Canada currently has a semi-functioning sick care system. What if we had an actual health care system? With investments and public policies that guarantee liveable incomes for all (including those unable to work), access to healthy food, the medicine that we need, affordable housing, dental care, a national student nutrition program, free tuition and mental health care, we could build an actual health care system—and an economy—that’s truly centred on health, equity, and our collective prosperity.

Balance the scales.

I’ve always found it strange when I’m asked how Canada can afford to pay for programs that will improve the health and wellbeing of its residents. The funds are right there in front of us—they’ve been generated by workers and sit, largely untaxed, in the bank accounts of our nation’s most affluent. The top 1% of earners in Canada pocketed 37% of the country’s total income growth between 1981 and 2010. Just a few decades ago, Canada’s highest tax rate was 43%. Now, it’s 33%. When the economy does well it needs to benefit us all, not just those who already have the most money and power.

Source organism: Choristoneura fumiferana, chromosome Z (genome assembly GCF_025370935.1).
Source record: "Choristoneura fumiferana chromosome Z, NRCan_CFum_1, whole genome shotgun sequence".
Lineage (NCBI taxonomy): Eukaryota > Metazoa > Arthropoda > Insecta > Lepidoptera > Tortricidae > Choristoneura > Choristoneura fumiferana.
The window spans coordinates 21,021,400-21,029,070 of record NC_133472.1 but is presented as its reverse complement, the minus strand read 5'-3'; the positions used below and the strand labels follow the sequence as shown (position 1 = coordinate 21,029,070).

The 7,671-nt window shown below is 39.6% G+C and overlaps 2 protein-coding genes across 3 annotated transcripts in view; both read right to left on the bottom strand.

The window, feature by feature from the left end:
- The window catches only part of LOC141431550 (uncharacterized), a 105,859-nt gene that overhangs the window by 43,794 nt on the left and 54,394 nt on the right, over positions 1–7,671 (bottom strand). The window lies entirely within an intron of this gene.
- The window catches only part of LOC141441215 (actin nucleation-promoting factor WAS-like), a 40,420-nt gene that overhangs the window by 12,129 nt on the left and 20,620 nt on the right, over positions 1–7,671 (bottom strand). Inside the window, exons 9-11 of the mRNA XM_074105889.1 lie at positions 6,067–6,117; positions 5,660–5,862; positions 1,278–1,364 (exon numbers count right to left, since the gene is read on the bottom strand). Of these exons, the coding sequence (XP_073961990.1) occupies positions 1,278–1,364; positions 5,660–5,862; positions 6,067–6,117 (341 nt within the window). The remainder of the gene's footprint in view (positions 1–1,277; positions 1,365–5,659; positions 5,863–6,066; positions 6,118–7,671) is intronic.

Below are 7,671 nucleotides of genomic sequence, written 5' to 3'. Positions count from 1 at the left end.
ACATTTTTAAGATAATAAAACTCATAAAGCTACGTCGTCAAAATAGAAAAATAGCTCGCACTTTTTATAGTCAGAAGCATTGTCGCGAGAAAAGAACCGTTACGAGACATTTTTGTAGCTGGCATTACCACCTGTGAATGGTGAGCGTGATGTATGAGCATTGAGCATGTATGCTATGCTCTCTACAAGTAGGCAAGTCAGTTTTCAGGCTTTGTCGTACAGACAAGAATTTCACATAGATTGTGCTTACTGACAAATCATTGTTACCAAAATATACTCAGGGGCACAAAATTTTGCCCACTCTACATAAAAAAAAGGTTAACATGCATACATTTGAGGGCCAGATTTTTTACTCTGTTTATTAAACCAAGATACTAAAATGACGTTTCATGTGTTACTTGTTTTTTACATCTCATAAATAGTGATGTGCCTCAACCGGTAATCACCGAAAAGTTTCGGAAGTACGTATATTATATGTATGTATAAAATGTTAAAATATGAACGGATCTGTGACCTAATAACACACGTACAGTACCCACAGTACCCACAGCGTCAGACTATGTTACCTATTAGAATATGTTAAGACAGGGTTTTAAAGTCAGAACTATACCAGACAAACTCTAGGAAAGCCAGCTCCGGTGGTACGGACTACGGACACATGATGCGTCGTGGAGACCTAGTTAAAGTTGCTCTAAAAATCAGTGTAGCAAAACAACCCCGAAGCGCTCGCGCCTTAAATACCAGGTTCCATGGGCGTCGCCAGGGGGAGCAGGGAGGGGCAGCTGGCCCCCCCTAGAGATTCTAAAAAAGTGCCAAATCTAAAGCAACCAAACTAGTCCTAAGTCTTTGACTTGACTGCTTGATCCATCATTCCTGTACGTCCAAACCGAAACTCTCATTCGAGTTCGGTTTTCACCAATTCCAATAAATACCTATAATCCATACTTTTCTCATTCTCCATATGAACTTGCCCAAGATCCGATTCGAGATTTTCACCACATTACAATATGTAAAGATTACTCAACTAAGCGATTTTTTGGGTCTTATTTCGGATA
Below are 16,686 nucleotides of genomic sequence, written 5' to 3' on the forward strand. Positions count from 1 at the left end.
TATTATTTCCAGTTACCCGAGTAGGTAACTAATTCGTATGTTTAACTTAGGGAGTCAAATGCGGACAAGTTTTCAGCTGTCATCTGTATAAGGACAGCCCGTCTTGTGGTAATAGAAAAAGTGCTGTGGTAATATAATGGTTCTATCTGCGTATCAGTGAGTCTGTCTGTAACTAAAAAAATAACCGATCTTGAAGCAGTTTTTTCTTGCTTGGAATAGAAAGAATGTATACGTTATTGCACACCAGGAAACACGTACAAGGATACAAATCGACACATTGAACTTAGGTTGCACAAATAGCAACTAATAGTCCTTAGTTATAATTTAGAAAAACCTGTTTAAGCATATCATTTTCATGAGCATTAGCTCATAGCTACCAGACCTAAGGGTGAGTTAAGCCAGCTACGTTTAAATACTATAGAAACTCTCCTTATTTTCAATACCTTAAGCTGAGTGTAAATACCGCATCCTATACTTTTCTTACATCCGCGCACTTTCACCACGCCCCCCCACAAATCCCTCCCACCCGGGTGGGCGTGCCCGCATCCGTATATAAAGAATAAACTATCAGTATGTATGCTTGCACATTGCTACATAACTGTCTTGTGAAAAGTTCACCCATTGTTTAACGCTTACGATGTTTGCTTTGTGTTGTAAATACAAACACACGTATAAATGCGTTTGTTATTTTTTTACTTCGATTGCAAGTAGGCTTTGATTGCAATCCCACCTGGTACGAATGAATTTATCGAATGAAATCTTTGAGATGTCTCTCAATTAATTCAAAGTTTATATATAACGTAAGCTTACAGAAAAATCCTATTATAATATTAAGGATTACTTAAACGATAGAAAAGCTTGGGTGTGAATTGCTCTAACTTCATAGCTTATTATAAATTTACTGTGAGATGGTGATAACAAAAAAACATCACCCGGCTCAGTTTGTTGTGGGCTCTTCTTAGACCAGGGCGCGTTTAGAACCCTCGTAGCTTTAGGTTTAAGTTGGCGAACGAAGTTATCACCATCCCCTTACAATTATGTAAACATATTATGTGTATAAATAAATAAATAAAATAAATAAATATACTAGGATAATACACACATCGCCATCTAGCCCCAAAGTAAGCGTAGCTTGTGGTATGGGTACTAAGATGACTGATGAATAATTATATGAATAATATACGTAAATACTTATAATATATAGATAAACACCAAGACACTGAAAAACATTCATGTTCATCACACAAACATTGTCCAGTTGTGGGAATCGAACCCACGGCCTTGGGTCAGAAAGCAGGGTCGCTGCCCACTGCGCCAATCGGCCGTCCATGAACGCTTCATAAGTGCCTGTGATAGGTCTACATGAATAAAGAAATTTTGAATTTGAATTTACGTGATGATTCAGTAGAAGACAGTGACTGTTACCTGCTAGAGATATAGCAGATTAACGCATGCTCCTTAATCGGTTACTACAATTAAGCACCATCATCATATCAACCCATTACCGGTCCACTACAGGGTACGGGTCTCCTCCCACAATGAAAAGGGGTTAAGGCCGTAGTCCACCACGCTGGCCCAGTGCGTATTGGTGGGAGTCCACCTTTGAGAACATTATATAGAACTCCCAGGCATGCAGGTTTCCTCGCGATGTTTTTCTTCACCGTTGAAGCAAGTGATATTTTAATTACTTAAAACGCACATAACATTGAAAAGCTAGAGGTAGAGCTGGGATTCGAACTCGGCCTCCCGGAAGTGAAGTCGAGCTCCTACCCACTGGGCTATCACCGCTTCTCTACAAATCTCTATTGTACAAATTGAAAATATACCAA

If we want to invest in the long-term health of our economy, we’ll need to expand our notion of decent work and overcome our fear of challenging corporate power. Increasing wages, while important, is just a part of the puzzle. What we need is a comprehensive overhaul that puts people and planet first, now and into the future.